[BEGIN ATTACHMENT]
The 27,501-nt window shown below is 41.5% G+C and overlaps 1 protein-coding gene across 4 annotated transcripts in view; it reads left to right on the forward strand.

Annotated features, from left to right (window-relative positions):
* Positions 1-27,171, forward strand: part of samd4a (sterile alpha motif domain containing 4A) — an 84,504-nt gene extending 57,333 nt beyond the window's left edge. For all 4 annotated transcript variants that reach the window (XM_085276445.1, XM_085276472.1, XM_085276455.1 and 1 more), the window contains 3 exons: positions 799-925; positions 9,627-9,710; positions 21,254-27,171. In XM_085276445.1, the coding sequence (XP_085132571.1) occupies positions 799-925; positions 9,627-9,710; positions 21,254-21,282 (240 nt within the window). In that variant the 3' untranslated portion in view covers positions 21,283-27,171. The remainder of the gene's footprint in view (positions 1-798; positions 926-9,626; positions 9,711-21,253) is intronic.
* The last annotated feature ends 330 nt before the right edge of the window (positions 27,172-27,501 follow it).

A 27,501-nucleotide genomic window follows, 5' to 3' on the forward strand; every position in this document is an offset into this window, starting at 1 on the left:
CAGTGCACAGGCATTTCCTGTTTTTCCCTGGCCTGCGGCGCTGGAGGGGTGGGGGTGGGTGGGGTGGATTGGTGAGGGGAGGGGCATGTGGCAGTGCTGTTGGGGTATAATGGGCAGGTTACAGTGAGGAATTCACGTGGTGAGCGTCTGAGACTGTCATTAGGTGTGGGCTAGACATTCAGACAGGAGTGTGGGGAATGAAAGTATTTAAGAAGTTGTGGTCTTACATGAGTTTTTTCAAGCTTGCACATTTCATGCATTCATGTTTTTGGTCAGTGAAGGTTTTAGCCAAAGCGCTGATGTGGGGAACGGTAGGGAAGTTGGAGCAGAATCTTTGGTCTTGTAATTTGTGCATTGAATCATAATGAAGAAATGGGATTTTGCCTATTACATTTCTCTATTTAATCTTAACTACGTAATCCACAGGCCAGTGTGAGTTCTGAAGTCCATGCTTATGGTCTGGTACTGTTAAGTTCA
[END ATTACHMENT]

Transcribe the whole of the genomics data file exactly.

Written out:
The 27,501-nt window shown below is 41.5% G+C and overlaps 1 protein-coding gene across 4 annotated transcripts in view; it reads left to right on the forward strand.

Annotated features, from left to right (window-relative positions):
* Positions 1-27,171, forward strand: part of samd4a (sterile alpha motif domain containing 4A) — an 84,504-nt gene extending 57,333 nt beyond the window's left edge. For all 4 annotated transcript variants that reach the window (XM_085276445.1, XM_085276472.1, XM_085276455.1 and 1 more), the window contains 3 exons: positions 799-925; positions 9,627-9,710; positions 21,254-27,171. In XM_085276445.1, the coding sequence (XP_085132571.1) occupies positions 799-925; positions 9,627-9,710; positions 21,254-21,282 (240 nt within the window). In that variant the 3' untranslated portion in view covers positions 21,283-27,171. The remainder of the gene's footprint in view (positions 1-798; positions 926-9,626; positions 9,711-21,253) is intronic.
* The last annotated feature ends 330 nt before the right edge of the window (positions 27,172-27,501 follow it).

A 27,501-nucleotide genomic window follows, 5' to 3' on the forward strand; every position in this document is an offset into this window, starting at 1 on the left:
CAGTGCACAGGCATTTCCTGTTTTTCCCTGGCCTGCGGCGCTGGAGGGGTGGGGGTGGGTGGGGTGGATTGGTGAGGGGAGGGGCATGTGGCAGTGCTGTTGGGGTATAATGGGCAGGTTACAGTGAGGAATTCACGTGGTGAGCGTCTGAGACTGTCATTAGGTGTGGGCTAGACATTCAGACAGGAGTGTGGGGAATGAAAGTATTTAAGAAGTTGTGGTCTTACATGAGTTTTTTCAAGCTTGCACATTTCATGCATTCATGTTTTTGGTCAGTGAAGGTTTTAGCCAAAGCGCTGATGTGGGGAACGGTAGGGAAGTTGGAGCAGAATCTTTGGTCTTGTAATTTGTGCATTGAATCATAATGAAGAAATGGGATTTTGCCTATTACATTTCTCTATTTAATCTTAACTACGTAATCCACAGGCCAGTGTGAGTTCTGAAGTCCATGCTTATGGTCTGGTACTGTTAAGTTCA